Reta Jo Lewis
Special Representative for Global Intergovernmental Affairs
Westin Washington Hotel
Washington, DC
March 1, 2011

Good morning. And thank you for that Introduction. It is a pleasure to be here to participate in the NCAI Executive Council Winter Session. We have worked closely with Executive Director (Councilwoman) Jackie Pata during the United States review of its position on the U.N. Declaration last year including at the NCAI Mid-year Conference in Rapid City, South Dakota where we held the first consultation.

We were fortunate enough to hear directly from Tribal Representatives about the importance of the U.N. Declaration.

I would first like to recognize NCAI for its commitment to advocating for the rights of indigenous peoples. As a Representative of the United States and on behalf of the U.S. Department of State, I would like to thank you for being a great partner.

Under Secretary Clinton, the Department of State has broadened and changed the way we conduct business and opened our doors to a new era of engagements. As the Secretary has made clear, the time has come to take a bold and imaginative look, not just at the substance of our foreign policy, but at how we conduct our foreign policy. We must now make the transition to 21st Century Statecraft, engaging with all the elements of our national power – and leveraging all forms of our strength. We must now engage leaders and utilize their extraordinary innovation, talent, resources, and knowledge. In the past, we only scratched the surface. That is why the Secretary created the Office of Global Intergovernmental Affairs at the Department of State – to formally work directly with state, local, and subnational officials in the U.S. and abroad.

As you may know, my office was tasked to work with tribal governments. Through this work, my office had the pleasure of helping to facilitate the consultations and NGO meetings on the U.N. Declaration.

The decision to review the U.S. position on the Declaration occurred in response to calls from many tribes, individual Native Americans, civil society, and others in the United States who believed that support for the Declaration would make an important contribution to U.S. policy regarding indigenous issues.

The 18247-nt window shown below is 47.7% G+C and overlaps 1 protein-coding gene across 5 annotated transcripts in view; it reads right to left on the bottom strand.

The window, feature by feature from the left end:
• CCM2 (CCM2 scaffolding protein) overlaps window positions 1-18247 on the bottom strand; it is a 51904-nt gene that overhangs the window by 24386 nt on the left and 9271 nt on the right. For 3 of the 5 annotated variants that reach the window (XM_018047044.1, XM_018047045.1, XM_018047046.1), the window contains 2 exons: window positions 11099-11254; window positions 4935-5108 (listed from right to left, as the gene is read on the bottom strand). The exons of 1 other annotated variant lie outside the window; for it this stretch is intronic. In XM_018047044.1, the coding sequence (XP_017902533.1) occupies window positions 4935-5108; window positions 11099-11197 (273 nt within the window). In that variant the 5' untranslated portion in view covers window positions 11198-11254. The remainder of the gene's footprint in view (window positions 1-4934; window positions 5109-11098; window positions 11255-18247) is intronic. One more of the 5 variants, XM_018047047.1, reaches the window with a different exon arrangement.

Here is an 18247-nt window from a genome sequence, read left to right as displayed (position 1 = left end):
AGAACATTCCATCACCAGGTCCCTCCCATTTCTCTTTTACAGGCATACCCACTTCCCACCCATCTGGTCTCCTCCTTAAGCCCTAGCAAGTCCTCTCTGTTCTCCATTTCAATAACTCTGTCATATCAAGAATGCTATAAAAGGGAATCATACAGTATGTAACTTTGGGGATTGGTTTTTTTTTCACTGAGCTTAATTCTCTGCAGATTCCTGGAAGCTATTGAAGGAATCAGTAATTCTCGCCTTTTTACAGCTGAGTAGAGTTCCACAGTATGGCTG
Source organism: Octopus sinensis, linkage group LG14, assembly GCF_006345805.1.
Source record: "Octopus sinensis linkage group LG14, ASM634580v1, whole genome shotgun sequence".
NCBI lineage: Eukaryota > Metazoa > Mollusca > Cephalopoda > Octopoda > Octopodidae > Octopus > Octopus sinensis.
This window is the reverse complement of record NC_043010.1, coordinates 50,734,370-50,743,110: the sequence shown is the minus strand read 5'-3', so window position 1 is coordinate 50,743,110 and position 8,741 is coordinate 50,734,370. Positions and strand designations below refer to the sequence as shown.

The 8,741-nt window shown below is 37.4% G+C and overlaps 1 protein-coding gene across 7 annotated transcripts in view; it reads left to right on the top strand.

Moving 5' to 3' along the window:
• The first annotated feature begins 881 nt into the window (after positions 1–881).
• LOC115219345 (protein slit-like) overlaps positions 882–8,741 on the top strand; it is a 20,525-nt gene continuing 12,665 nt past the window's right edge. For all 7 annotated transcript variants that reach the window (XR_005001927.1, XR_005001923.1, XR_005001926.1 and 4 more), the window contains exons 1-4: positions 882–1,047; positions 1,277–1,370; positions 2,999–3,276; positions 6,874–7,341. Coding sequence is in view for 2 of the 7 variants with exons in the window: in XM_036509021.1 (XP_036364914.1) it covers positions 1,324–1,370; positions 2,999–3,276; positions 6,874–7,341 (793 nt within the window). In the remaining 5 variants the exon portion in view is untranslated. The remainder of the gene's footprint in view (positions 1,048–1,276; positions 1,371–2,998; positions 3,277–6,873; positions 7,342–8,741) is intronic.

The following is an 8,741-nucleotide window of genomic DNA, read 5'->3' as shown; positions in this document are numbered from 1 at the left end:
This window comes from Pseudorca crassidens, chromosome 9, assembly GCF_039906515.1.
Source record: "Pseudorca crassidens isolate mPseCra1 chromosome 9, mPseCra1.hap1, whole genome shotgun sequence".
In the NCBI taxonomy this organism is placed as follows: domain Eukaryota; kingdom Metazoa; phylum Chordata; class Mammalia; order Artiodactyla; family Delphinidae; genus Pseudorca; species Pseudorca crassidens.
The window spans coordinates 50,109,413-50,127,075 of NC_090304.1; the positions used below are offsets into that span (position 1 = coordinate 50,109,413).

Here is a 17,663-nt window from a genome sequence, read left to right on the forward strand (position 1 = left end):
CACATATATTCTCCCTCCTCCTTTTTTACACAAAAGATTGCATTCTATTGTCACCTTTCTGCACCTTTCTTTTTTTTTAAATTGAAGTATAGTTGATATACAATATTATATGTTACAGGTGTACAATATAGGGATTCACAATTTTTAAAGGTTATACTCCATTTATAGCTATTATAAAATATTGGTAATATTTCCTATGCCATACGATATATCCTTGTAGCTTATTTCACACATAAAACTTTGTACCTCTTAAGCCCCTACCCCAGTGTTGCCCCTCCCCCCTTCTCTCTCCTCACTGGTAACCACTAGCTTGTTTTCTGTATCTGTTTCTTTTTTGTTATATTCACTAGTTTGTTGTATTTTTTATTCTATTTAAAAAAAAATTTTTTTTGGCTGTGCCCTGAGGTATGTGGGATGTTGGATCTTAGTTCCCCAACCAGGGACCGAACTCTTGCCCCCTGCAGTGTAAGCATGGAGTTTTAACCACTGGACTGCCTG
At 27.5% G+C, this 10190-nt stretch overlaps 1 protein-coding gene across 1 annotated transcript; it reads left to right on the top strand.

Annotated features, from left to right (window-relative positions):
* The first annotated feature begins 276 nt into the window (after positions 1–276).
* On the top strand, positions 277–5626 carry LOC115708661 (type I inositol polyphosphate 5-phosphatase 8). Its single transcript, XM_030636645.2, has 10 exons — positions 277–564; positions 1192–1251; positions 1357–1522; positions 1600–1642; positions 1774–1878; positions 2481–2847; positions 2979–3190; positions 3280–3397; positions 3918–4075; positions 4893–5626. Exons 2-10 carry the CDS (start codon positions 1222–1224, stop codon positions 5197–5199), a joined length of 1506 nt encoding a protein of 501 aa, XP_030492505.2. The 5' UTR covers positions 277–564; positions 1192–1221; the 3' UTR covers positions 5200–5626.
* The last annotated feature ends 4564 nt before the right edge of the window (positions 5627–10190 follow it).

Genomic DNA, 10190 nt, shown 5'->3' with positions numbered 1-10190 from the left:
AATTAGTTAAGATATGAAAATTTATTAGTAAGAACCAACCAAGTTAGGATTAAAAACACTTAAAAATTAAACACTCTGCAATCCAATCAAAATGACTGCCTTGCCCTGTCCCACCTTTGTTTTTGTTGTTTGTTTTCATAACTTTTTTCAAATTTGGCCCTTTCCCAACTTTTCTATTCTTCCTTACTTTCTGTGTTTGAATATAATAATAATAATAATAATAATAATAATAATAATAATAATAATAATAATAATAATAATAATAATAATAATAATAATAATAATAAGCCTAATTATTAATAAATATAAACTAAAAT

And I am proud to say that under the leadership of President Obama, the United States is reaffirming its commitment to building a new chapter in our relations with tribal governments.

On December 16, President Obama announced the United States would lend its support to the U.N. Declaration on the Rights of Indigenous Peoples. In his remarks, President Obama recognized that “[w]hile we cannot erase the scourges or broken promises of our past, we will move ahead together in writing a new, brighter chapter in our joint history.”

As we move forward together, I want to emphasize the deep commitment of this Administration to addressing indigenous issues.

As many of you are aware the United States conducted a thorough review of the Declaration which included input from all relevant federal agencies.

In carrying out this review, the Department of State in coordination with other U.S. agencies consulted extensively with tribal leaders during a series of three consultations, one occurring in Rapid City, South Dakota, and two taking place in Washington, D.C. Additionally, federal agencies reached out to indigenous organizations, civil society, and other interested individuals through a series of additional outreach meetings.

We provided participants with a variety of ways to engage with U.S. officials. They were able to participate in those sessions by means of conference calls or in person in addition to submitting written comments. In total, over 3,000 written comments were received and reviewed.

Participants presented a wide range of views on the meaning and importance of the Declaration. While they could not all be directly reflected in the U.S. position statement on the Declaration, they were all considered and instrumental to the process.

The UN Declaration conveys the aspirations of indigenous peoples around the world, individual states that seek to improve their relations with indigenous peoples, and the United States government. The U.S. looks to achieve the aspirations within the framework of the U.S. Constitution, laws, and international obligations, while also seeking, where appropriate, to improve our laws and policies.

As President Obama has said, “What matters far more than words . . . are actions to match those words.” And the Department of State is committed to following the President’s statement through a continuing effort to improve the Department’s consultation policy and practice to ensure meaningful consultations on policies with tribal implications, under Executive Order 13175.

I look forward to continued progress in our partnership together as we begin a new chapter in U.S.–tribal relations.

Thank you once again for the opportunity to collaborate with you.